“Implied volatility” is a term that relates to a security’s estimated future volatility. In most cases, implied volatility increases as the stock market falls and decreases as the stock market rises. The main reason volatility increases in a bear market is because stocks are considered riskier investments than in a bull market. Investors often calculate the implied volatility of option contracts to determine the volatility of the underlying asset. A pricing model is required to calculate implied volatility. Investors commonly use the Black-Scholes model with spreadsheet software or an implied volatility calculator to calculate implied volatility. Understanding how to calculate implied volatility helps you to determine the value of an option contract and its underlying asset.
1. Open your Web browser and navigate to a website that offers an implied volatility calculator, such as VolatilityTrading.net. This calculator allows you to input stock option variables and then calculates the implied volatility.
2. Type the stock symbol associated with the option and click the “Get Symbol” button. A new window opens, displaying current information about the stock option contract. Find the appropriate option on the list.
3. Input the stock price, strike price, option price and days until expiration in the calculator. This information is found on the option list. You can click the calendar and select the expiration date instead of entering the days until expiration.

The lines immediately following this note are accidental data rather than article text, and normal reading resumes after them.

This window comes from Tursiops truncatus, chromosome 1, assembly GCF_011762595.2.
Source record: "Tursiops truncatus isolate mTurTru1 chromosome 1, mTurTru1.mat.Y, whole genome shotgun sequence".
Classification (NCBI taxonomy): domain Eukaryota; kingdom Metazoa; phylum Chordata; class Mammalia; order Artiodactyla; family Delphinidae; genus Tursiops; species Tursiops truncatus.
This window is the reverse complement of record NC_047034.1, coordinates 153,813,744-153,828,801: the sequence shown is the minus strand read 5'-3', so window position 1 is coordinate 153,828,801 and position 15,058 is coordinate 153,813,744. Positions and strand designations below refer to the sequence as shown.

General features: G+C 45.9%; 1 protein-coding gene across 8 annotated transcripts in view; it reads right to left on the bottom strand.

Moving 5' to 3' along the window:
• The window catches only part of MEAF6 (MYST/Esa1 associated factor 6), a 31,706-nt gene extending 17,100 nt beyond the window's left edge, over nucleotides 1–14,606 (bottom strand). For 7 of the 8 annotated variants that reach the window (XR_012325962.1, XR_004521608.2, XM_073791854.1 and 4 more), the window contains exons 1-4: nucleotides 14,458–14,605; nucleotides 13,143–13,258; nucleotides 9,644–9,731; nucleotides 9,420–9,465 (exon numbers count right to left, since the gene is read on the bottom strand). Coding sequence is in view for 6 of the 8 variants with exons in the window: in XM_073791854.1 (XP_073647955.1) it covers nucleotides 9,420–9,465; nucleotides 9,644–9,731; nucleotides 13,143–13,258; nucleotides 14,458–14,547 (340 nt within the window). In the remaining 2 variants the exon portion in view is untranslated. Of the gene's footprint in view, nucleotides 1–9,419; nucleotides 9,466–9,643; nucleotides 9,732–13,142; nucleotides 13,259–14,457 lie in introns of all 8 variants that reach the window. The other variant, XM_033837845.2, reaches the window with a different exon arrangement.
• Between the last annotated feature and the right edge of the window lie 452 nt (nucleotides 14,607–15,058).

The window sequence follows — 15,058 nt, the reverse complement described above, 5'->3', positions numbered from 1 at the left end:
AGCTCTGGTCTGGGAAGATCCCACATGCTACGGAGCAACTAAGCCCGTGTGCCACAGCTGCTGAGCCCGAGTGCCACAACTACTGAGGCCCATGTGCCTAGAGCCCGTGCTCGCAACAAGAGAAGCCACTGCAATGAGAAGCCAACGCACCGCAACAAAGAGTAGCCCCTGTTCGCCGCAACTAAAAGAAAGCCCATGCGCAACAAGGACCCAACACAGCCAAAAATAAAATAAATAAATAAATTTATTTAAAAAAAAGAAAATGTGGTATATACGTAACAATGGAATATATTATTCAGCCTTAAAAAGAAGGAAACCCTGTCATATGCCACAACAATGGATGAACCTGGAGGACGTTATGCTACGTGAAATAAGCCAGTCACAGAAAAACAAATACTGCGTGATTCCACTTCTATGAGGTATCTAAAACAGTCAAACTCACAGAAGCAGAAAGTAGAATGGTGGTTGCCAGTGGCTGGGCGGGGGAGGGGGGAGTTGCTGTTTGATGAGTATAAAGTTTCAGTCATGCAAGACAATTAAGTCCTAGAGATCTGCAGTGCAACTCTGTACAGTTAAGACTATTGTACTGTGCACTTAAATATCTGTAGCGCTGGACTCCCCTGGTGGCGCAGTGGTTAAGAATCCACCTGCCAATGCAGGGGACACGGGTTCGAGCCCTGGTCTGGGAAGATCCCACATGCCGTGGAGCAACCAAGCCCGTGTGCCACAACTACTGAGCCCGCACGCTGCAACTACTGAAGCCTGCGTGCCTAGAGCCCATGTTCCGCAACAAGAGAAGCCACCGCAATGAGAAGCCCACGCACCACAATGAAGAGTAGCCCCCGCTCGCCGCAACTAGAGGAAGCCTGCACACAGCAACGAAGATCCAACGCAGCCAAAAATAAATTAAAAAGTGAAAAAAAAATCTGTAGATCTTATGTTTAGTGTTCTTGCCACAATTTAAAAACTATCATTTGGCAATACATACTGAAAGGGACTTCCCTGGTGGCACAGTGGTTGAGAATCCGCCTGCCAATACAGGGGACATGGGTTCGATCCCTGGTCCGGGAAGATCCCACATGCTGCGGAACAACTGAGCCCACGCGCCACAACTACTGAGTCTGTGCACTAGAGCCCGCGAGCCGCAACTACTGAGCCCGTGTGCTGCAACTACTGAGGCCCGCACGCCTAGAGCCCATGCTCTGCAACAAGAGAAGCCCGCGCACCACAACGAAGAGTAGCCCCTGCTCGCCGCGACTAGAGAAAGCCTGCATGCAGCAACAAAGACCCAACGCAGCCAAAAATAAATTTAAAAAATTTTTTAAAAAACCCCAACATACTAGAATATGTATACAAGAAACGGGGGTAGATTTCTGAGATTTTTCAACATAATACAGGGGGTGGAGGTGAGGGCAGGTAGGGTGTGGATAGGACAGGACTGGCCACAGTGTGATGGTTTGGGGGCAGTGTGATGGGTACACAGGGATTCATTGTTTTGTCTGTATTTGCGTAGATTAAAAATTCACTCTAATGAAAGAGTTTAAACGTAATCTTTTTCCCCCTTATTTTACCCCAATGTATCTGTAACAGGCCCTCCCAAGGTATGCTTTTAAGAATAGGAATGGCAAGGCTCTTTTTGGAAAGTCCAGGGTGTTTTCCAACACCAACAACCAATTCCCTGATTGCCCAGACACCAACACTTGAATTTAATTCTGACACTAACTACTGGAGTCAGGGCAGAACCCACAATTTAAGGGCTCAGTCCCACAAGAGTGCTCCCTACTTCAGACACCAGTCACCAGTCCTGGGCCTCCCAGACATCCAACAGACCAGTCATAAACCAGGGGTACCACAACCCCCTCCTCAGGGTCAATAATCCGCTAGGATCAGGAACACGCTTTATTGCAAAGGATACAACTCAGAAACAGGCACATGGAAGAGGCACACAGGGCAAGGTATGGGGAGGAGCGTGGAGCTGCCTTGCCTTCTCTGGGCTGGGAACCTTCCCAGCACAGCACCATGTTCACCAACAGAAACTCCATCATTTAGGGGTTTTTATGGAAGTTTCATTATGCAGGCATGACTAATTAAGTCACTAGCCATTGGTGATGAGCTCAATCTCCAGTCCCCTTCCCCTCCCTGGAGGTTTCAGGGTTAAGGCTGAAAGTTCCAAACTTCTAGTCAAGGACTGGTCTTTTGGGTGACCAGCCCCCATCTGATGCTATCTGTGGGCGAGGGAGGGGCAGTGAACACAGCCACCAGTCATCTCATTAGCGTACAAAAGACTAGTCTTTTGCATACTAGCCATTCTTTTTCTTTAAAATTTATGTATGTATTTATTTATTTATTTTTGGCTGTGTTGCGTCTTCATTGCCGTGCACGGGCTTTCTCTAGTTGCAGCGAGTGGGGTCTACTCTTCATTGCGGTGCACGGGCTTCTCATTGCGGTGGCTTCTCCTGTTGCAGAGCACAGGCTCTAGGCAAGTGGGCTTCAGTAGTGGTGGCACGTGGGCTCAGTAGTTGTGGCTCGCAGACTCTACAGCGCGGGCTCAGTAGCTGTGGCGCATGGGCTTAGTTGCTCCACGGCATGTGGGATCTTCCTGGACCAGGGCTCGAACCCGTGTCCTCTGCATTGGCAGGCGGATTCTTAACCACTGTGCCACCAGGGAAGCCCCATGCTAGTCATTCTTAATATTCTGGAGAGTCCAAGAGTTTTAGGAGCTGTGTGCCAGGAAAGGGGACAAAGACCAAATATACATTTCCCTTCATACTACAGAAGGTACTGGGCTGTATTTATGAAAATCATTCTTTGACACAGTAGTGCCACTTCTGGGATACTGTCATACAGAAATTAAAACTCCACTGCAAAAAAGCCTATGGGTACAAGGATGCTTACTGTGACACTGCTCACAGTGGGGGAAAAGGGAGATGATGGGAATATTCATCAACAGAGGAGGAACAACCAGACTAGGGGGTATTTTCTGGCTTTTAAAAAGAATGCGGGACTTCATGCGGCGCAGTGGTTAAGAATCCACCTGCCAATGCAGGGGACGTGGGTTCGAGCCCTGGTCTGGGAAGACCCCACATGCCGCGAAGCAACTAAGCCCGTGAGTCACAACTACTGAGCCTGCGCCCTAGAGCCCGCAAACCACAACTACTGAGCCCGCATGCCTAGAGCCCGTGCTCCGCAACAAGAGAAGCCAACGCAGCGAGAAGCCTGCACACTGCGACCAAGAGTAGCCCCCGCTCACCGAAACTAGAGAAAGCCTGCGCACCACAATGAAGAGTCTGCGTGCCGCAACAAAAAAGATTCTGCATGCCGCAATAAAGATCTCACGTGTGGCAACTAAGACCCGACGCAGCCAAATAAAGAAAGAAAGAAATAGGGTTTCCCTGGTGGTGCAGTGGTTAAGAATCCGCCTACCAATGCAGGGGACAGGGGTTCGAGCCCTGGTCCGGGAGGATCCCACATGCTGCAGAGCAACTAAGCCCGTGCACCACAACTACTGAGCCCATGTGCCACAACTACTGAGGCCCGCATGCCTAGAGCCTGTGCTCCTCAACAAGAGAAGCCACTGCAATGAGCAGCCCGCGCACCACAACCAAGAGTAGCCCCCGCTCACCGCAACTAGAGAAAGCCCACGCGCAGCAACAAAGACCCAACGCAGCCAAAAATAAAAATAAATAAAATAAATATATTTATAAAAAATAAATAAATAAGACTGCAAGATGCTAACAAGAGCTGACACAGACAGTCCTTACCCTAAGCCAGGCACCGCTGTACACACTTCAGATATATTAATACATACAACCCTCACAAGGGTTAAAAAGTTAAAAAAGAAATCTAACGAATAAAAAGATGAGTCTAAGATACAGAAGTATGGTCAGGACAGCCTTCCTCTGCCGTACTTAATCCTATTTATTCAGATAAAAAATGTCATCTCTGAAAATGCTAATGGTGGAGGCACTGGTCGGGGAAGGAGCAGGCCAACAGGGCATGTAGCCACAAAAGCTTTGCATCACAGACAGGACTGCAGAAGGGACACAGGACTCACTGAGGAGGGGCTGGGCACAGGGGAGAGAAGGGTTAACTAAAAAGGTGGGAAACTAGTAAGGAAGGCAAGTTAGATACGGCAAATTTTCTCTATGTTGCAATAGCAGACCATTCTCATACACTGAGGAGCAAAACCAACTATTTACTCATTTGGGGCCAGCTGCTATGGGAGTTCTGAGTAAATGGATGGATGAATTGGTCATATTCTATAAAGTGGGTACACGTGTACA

4. Type the interest rate into the calculator. Locate the interest rate using the Treasury bill rates available on the Treasury.gov website. Look up the rate that corresponds with the duration of your option. If the option is a 120-contract, look up the 13-week Treasury bill rate. Type the interest rate as a percentage.
5. Enter the dividend amount, if the stock paid a dividend. Click the calendar to select the date the company paid the dividend. Select the dividend frequency from the pull-down menu.
6. Select the “Call” or “Put” option button. Call options are located on the top half of the page and put options are on the bottom half.
7. Click the “Calculate” button to get the implied volatility rate. An error will be reported if any of the required information is missing. If this happens, enter the missing data and click the “Calculate” button again.
- The implied volatility rate should not be the only factor used in deciding whether to buy an option contract.
Items you will need
- Implied volatility calculator
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